2. But I do not also bid you imitate the arrangement by which I have enclosed the relic, which imparts a great blessing, in a golden casing. Rather in this adornment I have imitated your faith. I sent you your own exemplar clothed with gold, for I know that you have within you, like gold tried in the fire, the kingdom of God: in other words, faith in the cross, by which we enter the kingdom of heaven.
(trans. Walsh 1966: 2.125-126)


This letter was sent after Melania the Elder visited Nola and before Sulpicius' basilica was dedicated, hence in 402 or 403.
Melania the Elder visited Nola after she came back from Jerusalem (where she lived for twenty-seven years) in the very end of the 4th century.
Primuliacum was one of Sulpicius' estates that he did not sell when he was rejecting his wealth [2095]. Its exact location was lost. Recently, Frank Riess (Riess 2013: 66-69) has, once again, proposed the identification of Primuliacum with Elusio, present-day Monferrand, which Paulinus mentions in his first letter to Sulpicius ([2055]). The hypothesis that it also served as the later site of Sulpicius’ monastery is strengthened by the recent excavations of two 4th- or 5th-century basilicas, positioned side by side, just as in Primuliacum (see the beginning of letter 32 [2108]).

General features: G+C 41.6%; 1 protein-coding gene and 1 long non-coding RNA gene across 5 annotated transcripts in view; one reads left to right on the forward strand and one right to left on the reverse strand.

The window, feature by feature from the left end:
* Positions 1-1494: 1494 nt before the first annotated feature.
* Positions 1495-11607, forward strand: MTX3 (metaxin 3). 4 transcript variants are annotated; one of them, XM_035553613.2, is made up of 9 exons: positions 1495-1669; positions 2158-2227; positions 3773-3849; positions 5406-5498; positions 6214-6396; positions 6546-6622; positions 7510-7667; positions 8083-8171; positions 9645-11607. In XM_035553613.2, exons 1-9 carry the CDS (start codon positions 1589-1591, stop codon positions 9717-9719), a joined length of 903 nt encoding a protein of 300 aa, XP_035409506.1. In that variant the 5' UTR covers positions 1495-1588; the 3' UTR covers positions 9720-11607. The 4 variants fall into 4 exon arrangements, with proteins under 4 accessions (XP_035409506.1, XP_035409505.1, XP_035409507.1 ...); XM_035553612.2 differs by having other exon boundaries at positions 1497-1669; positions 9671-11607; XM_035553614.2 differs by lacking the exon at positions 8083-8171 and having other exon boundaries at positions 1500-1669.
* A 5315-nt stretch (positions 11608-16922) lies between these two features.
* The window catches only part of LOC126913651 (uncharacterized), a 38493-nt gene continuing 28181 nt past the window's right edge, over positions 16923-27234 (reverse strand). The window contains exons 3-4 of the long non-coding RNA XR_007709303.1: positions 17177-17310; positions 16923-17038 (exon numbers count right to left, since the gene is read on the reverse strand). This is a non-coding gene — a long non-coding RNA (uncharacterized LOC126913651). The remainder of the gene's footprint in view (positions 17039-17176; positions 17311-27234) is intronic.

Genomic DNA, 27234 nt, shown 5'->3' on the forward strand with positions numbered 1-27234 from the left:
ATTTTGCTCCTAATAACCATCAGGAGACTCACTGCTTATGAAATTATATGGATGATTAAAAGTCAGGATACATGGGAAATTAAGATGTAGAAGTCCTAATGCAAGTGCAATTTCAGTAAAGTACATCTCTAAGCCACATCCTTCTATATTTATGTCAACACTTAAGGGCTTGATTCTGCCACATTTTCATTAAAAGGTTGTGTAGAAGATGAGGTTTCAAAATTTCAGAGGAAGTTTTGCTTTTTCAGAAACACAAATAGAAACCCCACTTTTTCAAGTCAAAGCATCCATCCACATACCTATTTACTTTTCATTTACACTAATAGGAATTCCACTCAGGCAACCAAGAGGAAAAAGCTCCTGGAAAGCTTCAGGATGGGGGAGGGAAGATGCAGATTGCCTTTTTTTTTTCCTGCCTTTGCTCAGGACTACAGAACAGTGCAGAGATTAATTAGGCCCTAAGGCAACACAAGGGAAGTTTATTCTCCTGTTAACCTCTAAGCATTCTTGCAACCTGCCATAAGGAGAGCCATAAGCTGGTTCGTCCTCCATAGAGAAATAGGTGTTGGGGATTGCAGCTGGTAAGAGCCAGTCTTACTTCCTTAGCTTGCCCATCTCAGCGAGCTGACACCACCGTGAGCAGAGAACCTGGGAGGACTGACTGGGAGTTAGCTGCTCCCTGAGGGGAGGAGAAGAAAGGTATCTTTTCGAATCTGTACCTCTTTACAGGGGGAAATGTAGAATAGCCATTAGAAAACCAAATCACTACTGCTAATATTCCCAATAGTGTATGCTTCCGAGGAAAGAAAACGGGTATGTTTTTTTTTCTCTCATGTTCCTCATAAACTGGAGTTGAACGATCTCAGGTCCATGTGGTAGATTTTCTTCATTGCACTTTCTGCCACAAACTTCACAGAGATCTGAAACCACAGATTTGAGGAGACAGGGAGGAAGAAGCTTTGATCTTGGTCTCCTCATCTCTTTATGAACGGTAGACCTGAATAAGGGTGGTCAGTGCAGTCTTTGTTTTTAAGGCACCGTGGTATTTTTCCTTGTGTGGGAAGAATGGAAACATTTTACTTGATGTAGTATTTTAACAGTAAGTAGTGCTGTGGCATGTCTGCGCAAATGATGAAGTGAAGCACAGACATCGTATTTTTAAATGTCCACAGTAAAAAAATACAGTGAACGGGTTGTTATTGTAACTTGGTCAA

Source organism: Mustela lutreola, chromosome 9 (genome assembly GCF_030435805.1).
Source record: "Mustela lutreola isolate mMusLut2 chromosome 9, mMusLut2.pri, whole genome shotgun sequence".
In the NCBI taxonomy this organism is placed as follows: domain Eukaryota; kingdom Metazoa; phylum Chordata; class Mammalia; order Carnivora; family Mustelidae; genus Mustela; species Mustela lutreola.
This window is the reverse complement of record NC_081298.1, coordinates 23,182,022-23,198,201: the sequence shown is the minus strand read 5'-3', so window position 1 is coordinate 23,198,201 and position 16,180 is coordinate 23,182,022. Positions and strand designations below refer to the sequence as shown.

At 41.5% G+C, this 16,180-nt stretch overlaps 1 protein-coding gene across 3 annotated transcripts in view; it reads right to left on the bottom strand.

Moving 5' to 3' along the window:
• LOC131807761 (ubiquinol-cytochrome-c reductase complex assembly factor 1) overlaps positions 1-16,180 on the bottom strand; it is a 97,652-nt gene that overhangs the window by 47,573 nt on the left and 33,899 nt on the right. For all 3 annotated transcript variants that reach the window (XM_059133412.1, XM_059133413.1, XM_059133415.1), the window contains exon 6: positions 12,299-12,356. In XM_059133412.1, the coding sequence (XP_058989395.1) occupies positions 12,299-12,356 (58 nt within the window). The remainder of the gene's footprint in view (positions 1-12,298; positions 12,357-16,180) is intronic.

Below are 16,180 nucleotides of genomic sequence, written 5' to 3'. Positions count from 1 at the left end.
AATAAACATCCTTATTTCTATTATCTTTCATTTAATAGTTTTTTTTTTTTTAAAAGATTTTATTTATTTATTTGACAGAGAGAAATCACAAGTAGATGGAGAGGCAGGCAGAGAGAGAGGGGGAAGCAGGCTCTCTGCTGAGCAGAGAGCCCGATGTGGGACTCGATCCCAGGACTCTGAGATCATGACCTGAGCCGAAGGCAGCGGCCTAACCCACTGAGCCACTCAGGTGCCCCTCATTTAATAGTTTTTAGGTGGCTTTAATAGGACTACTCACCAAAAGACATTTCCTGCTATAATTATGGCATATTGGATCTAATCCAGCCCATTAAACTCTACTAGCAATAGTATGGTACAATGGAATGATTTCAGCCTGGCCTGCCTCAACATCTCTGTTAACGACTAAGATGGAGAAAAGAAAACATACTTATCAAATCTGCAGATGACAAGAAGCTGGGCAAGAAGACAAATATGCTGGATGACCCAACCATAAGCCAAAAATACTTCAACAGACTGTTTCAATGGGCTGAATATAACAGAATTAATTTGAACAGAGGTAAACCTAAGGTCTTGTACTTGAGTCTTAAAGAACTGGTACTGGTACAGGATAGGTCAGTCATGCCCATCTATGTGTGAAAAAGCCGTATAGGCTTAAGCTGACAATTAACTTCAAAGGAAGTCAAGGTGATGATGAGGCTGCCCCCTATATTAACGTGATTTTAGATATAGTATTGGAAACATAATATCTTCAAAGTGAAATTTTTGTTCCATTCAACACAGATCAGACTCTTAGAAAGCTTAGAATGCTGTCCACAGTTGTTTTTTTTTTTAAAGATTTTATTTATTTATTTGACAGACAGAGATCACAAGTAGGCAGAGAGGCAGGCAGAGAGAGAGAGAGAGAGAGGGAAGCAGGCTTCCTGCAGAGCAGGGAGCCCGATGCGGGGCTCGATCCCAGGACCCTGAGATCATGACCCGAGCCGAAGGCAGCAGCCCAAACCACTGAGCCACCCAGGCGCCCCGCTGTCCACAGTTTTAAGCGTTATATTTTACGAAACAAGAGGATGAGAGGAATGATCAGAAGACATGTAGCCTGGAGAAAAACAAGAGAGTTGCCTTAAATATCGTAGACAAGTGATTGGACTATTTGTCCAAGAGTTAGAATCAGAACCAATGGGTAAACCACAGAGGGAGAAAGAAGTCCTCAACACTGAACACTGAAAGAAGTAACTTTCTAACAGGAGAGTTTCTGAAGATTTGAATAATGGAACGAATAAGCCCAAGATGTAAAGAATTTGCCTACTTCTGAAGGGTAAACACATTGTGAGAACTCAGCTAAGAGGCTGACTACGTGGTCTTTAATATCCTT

Bassula was Sulpicius' mother-in-law, see letter 3 of Sulpicius which is addressed to her, [980].

Place of event:

  • Italy south of Rome and Sicily
  • Gaul
  • East
  • Nola
  • Primuliacum
  • Jerusalem

About the source:

Author: Paulinus of Nola
Title: Letters, Epistulae
Origin: Nola (Italy south of Rome and Sicily)
Denomination: Catholic/Nicene/Chalcedonian
Paulinus of Nola (Pontius Metropius Paulinus) was born into a very affluent family ca 335. Although most of his estates were located near Bordeaux in Gaul, he was appointed the governor of Campania in his early twenties. He then returned to Gaul. In 389, after being baptized, Paulinus and his wife moved to Spain. They both started to follow a semi-monastic way of life. Following the death of his newborn son, Paulinus was ordered a presbyter at Christmas 394. In 395, Paulinus established a monastery in Nola in Campania. He served as a bishop of that city from 409 till his death in 431. Paulinus corresponded with many principal Christian intellectuals of the era, including Sulpicius Severus, Jerome, Ambrose of Milan, and Augustine of Hippo. Of this rich epistolographic corpus, however, only fifty-one letters survived. For the list of all letters Paulinus sent as a presbyter, and their addressees, see [2059].
G. de Hartel ed., S. Pontii Meropii Paulini Nolani opera, vol. 1 Epistulae, Corpus Scriptorum Ecclesiasticorum Latinorum 29, Prague-Wien-Leipzig 1894.
Letters of St. Paulinus of Nola, trans. P.G. Walsh, Ancient Christian Writers 35, New York 1966.
F. Riess, Narbonne and its Territory in Late Antiquity. From the Visigoths to the Arabs, Farnham-Burlington, VT 2013.


Writing activity - Correspondence
Ecclesiastical administration - Construction/Renovation
Economic status and activity - Indication of wealth
Economic status and activity - Gift
Relation with - Another presbyter
Relation with - Bishop/Monastic superior
Relation with - Noble
Relation with - Woman
Devotion - Veneration of saints and relics
Please quote this record referring to its author, database name, number, and, if possible, stable URL: J. Szafranowski, Presbyters in the Late Antique West, ER2107,